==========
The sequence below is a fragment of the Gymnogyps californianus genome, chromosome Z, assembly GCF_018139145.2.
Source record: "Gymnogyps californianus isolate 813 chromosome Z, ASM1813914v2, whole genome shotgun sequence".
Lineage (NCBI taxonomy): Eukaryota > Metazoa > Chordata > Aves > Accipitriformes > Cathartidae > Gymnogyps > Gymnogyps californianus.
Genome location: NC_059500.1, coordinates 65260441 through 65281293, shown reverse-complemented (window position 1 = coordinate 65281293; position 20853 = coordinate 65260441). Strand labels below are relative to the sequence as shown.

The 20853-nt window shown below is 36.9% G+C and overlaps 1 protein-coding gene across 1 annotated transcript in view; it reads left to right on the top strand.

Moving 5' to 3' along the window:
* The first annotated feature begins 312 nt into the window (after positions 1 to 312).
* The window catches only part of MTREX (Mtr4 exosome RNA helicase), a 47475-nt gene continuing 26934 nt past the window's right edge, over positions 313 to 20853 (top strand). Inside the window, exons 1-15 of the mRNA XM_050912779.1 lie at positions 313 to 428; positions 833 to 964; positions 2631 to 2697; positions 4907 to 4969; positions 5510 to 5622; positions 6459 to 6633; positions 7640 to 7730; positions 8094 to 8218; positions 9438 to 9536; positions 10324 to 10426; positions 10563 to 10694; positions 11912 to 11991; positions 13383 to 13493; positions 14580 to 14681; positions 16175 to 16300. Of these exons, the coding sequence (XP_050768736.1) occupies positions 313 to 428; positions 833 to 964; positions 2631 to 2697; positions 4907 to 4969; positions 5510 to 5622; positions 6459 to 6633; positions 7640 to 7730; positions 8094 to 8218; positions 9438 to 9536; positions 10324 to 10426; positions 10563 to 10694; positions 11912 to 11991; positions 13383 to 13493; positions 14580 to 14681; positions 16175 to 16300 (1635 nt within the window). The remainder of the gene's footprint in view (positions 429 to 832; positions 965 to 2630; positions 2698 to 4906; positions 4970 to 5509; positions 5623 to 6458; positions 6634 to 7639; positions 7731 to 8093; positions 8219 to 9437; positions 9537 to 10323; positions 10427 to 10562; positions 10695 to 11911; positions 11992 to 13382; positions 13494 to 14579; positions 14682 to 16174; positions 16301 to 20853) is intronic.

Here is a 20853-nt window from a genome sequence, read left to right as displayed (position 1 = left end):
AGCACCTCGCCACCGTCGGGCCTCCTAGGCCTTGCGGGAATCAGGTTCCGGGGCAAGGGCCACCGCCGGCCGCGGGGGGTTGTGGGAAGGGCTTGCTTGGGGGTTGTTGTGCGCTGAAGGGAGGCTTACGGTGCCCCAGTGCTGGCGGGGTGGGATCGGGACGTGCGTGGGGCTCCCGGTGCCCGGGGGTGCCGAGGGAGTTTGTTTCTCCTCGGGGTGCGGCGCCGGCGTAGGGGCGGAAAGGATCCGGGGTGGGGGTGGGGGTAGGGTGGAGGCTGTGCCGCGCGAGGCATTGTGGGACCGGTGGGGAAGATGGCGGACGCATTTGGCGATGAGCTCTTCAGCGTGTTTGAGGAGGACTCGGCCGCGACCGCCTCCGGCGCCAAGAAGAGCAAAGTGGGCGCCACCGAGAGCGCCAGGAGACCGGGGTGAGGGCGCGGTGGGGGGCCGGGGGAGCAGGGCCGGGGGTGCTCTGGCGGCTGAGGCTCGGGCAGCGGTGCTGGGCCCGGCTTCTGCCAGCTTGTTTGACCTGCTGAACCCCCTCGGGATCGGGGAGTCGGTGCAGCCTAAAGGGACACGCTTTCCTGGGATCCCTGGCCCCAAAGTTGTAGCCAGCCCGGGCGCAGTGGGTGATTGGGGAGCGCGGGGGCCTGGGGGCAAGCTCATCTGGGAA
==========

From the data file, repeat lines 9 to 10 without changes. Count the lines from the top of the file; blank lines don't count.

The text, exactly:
Here is a 20853-nt window from a genome sequence, read left to right as displayed (position 1 = left end):
AGCACCTCGCCACCGTCGGGCCTCCTAGGCCTTGCGGGAATCAGGTTCCGGGGCAAGGGCCACCGCCGGCCGCGGGGGGTTGTGGGAAGGGCTTGCTTGGGGGTTGTTGTGCGCTGAAGGGAGGCTTACGGTGCCCCAGTGCTGGCGGGGTGGGATCGGGACGTGCGTGGGGCTCCCGGTGCCCGGGGGTGCCGAGGGAGTTTGTTTCTCCTCGGGGTGCGGCGCCGGCGTAGGGGCGGAAAGGATCCGGGGTGGGGGTGGGGGTAGGGTGGAGGCTGTGCCGCGCGAGGCATTGTGGGACCGGTGGGGAAGATGGCGGACGCATTTGGCGATGAGCTCTTCAGCGTGTTTGAGGAGGACTCGGCCGCGACCGCCTCCGGCGCCAAGAAGAGCAAAGTGGGCGCCACCGAGAGCGCCAGGAGACCGGGGTGAGGGCGCGGTGGGGGGCCGGGGGAGCAGGGCCGGGGGTGCTCTGGCGGCTGAGGCTCGGGCAGCGGTGCTGGGCCCGGCTTCTGCCAGCTTGTTTGACCTGCTGAACCCCCTCGGGATCGGGGAGTCGGTGCAGCCTAAAGGGACACGCTTTCCTGGGATCCCTGGCCCCAAAGTTGTAGCCAGCCCGGGCGCAGTGGGTGATTGGGGAGCGCGGGGGCCTGGGGGCAAGCTCATCTGGGAA